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Tooth and Claw, Jo Walton, Tor, 2003, 253 pp.
Tooth and Claw is based on an idea that could have gone totally, disastrously wrong: a fantasy story where all the characters are dragons. A lazy writer would simply swap the dragons into a story about humans without any other alterations; Walton follows through on a much more ambitious strategy. Tooth and Claw is essentially a Victorian novel written as if that strange worldview actually suited the characters in it, rather than the other way around (see my comment later on the theme of biology as destiny). It's an approach that has to prove itself to the wary reader every step of the way, and the surprise of Walton's writing is that she far exceeds expectations. The story is driven by and the ending succumbs to some of the same ways of thinking that are implicitly criticized, but otherwise Tooth and Claw is a remarkably polished and moving package, self-contained as well, all attributes not often ascribed to fantasy novels.
The story begins with a dying patriarch. Bon Agornin has lived a full life of a few hundred years, and he has five living children: two unmarried daughters, Haner and Selendra, still living at home; an unmarried son named Avan who lives in the big city of Irieth; a son named Penn, married with dragonets, and now a parson; and the oldest daughter, Berend, who is married to a nearby aristocrat, the Illustrious Daverak. The children and in-laws form most of the main group of characters in the story, and the story begins when their father has died and Daverak takes more than his fair share of the father's body. In one the best bits of speculation in the book, Walton's dragons grow to the natural length of seven feet, and if they want to grow longer, they have to eat the flesh of other dragons. A whole system has grown up around the magic properties of dragonflesh and I'll be discussing this further. In any case, Daverak's actions drive a wedge in the family. Two other things happen at this point: it is decided that Haner will go live with Daverak and Berend while Selendra will go with Penn to stay with Penn's wife Felin, and the second thing is an encounter between Selendra and a parson named Frelt. Young maiden dragons have gold-coloured scales; if they fall in love, their scales turn pink. This process can be forced on maiden dragons by sudden proximity, and this is what happens to Selendra. Frelt isn't sure if he succeeded, and Selendra's servant finds a potion to turn Selendra's scales back to gold. The only problem is that there's now a chance that when Selendra finds someone she's truly in love with, her scales won't be able to turn colour.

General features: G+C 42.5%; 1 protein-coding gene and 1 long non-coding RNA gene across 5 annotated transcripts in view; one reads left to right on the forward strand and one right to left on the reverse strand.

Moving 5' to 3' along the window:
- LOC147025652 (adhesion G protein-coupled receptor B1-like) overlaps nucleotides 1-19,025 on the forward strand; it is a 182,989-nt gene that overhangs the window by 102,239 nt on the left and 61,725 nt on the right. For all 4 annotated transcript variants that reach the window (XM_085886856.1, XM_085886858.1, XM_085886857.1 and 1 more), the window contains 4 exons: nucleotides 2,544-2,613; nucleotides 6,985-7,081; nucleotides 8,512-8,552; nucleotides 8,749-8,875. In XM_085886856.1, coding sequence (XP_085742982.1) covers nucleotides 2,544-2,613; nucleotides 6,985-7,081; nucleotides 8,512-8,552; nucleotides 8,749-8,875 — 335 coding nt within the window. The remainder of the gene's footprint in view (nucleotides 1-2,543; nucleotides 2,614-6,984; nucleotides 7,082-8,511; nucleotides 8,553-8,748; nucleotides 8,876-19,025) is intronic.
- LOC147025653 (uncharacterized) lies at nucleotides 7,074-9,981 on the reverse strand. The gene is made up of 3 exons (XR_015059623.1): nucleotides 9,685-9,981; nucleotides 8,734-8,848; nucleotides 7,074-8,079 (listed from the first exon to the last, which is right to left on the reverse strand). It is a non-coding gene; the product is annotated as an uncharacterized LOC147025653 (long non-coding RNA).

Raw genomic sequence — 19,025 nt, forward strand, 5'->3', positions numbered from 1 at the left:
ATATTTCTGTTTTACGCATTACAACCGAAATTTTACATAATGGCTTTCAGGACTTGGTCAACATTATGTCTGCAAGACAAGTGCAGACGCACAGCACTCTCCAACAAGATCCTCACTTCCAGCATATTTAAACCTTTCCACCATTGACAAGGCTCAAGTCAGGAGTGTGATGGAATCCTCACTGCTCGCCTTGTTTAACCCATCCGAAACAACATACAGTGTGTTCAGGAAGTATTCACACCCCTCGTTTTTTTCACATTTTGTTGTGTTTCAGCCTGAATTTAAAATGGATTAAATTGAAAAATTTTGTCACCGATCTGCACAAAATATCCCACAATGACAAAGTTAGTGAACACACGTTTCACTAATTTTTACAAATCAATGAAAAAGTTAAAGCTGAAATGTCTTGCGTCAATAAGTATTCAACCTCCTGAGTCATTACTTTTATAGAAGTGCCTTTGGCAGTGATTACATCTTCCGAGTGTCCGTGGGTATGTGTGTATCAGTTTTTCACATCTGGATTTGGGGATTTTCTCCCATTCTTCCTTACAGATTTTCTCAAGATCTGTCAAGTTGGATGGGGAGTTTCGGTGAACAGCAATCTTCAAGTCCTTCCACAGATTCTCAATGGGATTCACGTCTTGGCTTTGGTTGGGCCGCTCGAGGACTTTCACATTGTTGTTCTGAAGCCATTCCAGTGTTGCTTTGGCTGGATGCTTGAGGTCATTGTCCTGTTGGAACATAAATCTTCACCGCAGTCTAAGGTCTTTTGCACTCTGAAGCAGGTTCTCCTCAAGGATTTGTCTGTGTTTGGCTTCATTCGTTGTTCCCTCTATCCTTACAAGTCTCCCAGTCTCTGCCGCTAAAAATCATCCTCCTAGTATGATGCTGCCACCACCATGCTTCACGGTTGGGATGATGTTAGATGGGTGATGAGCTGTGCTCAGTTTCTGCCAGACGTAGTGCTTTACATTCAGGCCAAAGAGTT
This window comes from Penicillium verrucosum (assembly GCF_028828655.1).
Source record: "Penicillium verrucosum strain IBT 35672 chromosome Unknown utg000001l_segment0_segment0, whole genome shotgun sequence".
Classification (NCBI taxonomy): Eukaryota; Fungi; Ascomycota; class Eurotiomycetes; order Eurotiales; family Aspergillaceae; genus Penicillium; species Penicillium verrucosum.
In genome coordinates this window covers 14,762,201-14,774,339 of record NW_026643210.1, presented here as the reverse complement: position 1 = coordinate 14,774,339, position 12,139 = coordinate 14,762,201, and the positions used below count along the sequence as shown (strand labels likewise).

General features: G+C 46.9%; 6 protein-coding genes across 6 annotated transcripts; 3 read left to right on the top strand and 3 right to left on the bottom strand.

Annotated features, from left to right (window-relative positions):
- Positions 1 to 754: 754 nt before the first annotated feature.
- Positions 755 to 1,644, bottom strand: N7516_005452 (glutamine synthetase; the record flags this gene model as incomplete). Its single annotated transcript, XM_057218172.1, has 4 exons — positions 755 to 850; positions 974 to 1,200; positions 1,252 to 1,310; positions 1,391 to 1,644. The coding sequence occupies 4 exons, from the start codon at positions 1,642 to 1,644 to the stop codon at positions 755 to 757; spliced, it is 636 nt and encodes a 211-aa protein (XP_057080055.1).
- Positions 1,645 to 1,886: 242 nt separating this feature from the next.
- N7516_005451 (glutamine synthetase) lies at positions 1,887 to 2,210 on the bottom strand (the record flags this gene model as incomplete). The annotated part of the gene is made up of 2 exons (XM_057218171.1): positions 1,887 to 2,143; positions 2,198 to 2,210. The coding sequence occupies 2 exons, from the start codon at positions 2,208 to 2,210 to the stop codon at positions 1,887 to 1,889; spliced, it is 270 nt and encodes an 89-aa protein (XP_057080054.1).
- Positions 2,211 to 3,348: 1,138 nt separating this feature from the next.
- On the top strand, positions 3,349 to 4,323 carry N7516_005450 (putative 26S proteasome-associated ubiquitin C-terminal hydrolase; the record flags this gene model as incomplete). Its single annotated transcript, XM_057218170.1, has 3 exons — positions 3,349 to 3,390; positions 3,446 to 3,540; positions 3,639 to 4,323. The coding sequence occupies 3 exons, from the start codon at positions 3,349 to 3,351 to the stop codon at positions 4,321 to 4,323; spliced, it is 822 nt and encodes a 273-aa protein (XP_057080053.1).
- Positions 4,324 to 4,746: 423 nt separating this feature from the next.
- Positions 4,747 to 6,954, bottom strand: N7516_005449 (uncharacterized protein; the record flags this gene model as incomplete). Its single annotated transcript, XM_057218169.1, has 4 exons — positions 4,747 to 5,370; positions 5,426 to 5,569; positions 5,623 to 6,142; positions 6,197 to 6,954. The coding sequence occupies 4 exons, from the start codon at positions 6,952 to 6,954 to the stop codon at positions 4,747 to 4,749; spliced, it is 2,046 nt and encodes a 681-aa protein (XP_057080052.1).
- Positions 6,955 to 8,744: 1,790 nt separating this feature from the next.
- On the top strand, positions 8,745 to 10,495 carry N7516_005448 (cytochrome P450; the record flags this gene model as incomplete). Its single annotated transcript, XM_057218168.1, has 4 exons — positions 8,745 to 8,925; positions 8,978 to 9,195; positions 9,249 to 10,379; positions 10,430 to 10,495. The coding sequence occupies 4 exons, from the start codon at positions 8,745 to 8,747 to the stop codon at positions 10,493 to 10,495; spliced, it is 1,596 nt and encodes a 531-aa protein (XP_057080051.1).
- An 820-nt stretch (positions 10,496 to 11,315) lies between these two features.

The characters of Tooth and Claw are an extraordinarily effective hybrid between their Victorian and dragon natures; Walton has clearly put a lot of thought into the way this society operates and how the dragons would live. And Daverak is one of those characters who the reader will love to hate. He's smug, pitiless, and an example of how the system of aristocracy is not working very well. Needless to say, Haner's life in Daverak's household is not pleasant. There are three other characters in the book who are not members of the immediate family. Penn's parsonage is under the sometimes benign sponsorship of the Exalt Benandi and her wayward son Sher. Selendra gets to know the Benandi mother and son quite well now she has to live with Penn and Felin. The last main character of the book is Sebeth, the sometime lover of Avan back in the city, and a dragon who has her own tragic history.